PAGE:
Karacan C.T.,Office of Mine Safety and Health Research | Goodman G.V.R.,Office of Mine Safety and Health Research
International Journal of Coal Geology | Year: 2012

This paper presents a study assessing potential factors and migration paths of methane emissions experienced in a room-and-pillar mine in Lower Kittanning coal, Indiana County, Pennsylvania. Methane emissions were not excessive at idle mining areas, but significant methane was measured during coal mining and loading. Although methane concentrations in the mine did not exceed 1% limit during operation due to the presence of adequate dilution airflow, the source of methane and its migration into the mine was still a concern.In the course of this study, structural and depositional properties of the area were evaluated to assess complexity and sealing capacity of roof rocks. Composition, gas content, and permeability of Lower Kittanning coal, results of flotation tests, and geochemistry of groundwater obtained from observation boreholes were studied to understand the properties of coal and potential effects of old abandoned mines within the same area. These data were combined with the data obtained from exploration boreholes, such as depths, elevations, thicknesses, ash content, and heat value of coal. Univariate statistical and principal component analyses (PCA), as well as geostatistical simulations and co-simulations, were performed on various spatial attributes to reveal interrelationships and to establish area-wide distributions.These studies helped in analyzing groundwater quality and determining gas-in-place (GIP) of the Lower Kittanning seam. Furthermore, groundwater level and head on the Lower Kittanning coal were modeled and flow gradients within the study area were examined. Modeling results were interpreted with the structural geology of the Allegheny Group of formations above the Lower Kittanning coal to understand the potential source of gas and its migration paths. Analyses suggested that the source of methane was likely the overlying seams such as the Middle and Upper Kittanning coals and Freeport seams of the Allegheny Group. Simulated groundwater water elevations, gradients of groundwater flow, and the presence of recharge and discharge locations at very close proximity to the mine indicated that methane likely was carried with groundwater towards the mine entries. Existing fractures within the overlying strata and their orientation due to the geologic conditions of the area, and activation of slickensides between shale and sandstones due to differential compaction during mining, were interpreted as the potential flow paths. © 2012.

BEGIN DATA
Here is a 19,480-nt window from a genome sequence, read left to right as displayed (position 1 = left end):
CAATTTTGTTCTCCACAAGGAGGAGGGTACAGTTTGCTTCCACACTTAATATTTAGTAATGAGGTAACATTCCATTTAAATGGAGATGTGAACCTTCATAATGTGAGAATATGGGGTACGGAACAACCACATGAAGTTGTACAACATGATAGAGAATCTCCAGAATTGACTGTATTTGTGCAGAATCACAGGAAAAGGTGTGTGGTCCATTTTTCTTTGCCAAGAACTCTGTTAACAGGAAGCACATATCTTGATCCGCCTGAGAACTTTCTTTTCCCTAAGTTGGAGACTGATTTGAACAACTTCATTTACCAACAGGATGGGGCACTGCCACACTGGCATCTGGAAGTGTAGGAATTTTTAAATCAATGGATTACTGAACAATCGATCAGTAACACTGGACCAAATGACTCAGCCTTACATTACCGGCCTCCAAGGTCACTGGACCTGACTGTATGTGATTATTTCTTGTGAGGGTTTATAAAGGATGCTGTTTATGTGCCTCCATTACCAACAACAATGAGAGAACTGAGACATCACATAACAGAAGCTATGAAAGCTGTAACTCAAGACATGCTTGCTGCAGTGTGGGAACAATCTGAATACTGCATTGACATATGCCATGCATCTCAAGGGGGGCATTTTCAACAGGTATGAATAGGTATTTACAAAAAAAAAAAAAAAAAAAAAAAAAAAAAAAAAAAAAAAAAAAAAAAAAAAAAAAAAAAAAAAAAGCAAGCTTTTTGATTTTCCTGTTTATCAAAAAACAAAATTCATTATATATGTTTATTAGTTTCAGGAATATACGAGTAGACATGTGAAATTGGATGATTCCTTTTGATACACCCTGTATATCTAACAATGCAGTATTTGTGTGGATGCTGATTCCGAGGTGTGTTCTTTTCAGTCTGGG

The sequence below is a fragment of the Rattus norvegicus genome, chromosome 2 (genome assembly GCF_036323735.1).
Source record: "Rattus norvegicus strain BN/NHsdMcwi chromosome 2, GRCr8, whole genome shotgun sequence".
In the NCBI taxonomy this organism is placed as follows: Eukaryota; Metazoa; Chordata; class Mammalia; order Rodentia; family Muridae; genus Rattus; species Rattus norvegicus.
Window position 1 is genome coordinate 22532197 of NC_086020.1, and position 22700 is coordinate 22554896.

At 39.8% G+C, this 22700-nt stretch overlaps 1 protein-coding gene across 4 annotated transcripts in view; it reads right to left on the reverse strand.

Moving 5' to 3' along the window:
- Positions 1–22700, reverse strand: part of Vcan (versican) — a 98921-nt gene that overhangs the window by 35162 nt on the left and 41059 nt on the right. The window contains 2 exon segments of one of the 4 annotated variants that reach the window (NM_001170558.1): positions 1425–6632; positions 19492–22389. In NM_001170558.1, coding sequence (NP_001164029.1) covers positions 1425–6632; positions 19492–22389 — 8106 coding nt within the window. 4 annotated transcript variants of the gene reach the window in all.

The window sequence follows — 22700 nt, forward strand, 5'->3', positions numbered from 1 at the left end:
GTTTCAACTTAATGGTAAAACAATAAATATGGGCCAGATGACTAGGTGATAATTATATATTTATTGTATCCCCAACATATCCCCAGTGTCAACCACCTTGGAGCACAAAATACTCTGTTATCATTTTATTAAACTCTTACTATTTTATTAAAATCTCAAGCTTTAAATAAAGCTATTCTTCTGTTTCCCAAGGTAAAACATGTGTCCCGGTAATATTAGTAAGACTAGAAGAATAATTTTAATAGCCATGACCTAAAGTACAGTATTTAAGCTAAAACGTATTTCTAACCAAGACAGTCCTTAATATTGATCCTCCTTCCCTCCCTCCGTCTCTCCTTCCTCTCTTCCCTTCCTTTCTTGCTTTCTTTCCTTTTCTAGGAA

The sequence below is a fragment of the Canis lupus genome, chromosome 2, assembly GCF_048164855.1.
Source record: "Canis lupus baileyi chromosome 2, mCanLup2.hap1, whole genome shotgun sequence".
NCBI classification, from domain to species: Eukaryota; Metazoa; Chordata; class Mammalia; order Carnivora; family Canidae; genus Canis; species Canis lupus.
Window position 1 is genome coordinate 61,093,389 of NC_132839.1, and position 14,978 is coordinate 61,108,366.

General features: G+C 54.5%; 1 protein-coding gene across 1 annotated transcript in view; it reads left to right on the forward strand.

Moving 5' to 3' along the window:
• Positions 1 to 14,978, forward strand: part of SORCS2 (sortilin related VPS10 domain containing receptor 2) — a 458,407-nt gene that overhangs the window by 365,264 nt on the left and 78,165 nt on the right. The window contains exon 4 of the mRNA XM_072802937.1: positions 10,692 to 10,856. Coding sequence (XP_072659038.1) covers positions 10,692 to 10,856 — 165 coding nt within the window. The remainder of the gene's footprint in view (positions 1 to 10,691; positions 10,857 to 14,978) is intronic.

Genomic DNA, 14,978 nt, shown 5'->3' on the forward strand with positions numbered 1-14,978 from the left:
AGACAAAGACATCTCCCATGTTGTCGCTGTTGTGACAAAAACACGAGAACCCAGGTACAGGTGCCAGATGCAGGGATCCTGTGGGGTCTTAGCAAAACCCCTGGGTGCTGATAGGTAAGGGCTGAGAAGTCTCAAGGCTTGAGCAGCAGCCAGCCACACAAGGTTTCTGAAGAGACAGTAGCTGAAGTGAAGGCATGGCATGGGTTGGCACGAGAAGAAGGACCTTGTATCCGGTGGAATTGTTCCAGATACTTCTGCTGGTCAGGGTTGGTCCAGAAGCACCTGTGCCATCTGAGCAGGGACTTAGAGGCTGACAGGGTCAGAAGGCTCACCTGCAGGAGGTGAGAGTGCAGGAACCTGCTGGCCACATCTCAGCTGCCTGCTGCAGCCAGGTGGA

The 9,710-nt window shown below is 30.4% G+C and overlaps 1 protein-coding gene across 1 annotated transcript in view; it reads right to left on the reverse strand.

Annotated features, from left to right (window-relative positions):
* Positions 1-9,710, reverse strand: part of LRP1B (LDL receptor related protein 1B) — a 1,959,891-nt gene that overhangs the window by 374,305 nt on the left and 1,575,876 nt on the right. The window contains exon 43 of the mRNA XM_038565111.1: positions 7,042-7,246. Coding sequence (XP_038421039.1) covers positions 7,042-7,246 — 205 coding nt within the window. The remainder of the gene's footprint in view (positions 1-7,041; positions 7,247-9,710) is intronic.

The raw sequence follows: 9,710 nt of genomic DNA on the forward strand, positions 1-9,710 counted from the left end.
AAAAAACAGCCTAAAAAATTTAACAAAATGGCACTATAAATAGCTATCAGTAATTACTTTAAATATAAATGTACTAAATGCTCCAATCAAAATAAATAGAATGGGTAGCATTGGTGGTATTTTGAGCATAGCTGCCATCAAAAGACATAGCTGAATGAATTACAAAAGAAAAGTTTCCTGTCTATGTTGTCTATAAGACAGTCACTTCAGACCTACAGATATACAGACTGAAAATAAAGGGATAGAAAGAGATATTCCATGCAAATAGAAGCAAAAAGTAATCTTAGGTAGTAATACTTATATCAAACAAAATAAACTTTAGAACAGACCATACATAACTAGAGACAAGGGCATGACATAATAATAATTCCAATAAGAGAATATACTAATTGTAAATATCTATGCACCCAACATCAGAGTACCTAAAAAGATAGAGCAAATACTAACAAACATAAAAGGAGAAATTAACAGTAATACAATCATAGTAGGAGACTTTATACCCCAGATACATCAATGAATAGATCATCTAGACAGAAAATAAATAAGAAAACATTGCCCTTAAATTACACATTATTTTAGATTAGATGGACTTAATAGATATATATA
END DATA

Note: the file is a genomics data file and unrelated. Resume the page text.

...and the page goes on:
Coal seam degasification and its efficiency are directly related to the safety of coal mining. Degasification activities in the Black Warrior basin started in the early 1980s by using vertical boreholes. Although the Blue Creek seam, which is part of the Mary Lee coal group, has been the main seam of interest for coal mining, vertical wellbores have also been completed in the Pratt, Mary Lee, and Black Creek coal groups of the Upper Pottsville formation to degasify multiple seams. Currently, the Blue Creek seam is further degasified 2-3. years in advance of mining using in-seam horizontal boreholes to ensure safe mining.The studied location in this work is located between Tuscaloosa and Jefferson counties in Alabama and was degasified using 81 vertical boreholes, some of which are still active. When the current longwall mine expanded its operation into this area in 2009, horizontal boreholes were also drilled in advance of mining for further degasification of only the Blue Creek seam to ensure a safe and a productive operation. This paper presents an integrated study and a methodology to combine history matching results from vertical boreholes with production modeling of horizontal boreholes using geostatistical simulation to evaluate spatial effectiveness of in-seam boreholes in reducing gas-in-place (GIP).Results in this study showed that in-seam wells' boreholes had an estimated effective drainage area of 2050. acres with cumulative production of 604. MMscf methane during ~ 2. years of operation. With horizontal borehole production, GIP in the Blue Creek seam decreased from an average of 1.52. MMscf to 1.23. MMscf per acre. It was also shown that effective gas flow capacity, which was independently modeled using vertical borehole data, affected horizontal borehole production. GIP and effective gas flow capacity of coal seam gas were also used to predict remaining gas potential for the Blue Creek seam. © 2013.

Loading Office of Mine Safety and Health Research collaborators
Loading Office of Mine Safety and Health Research collaborators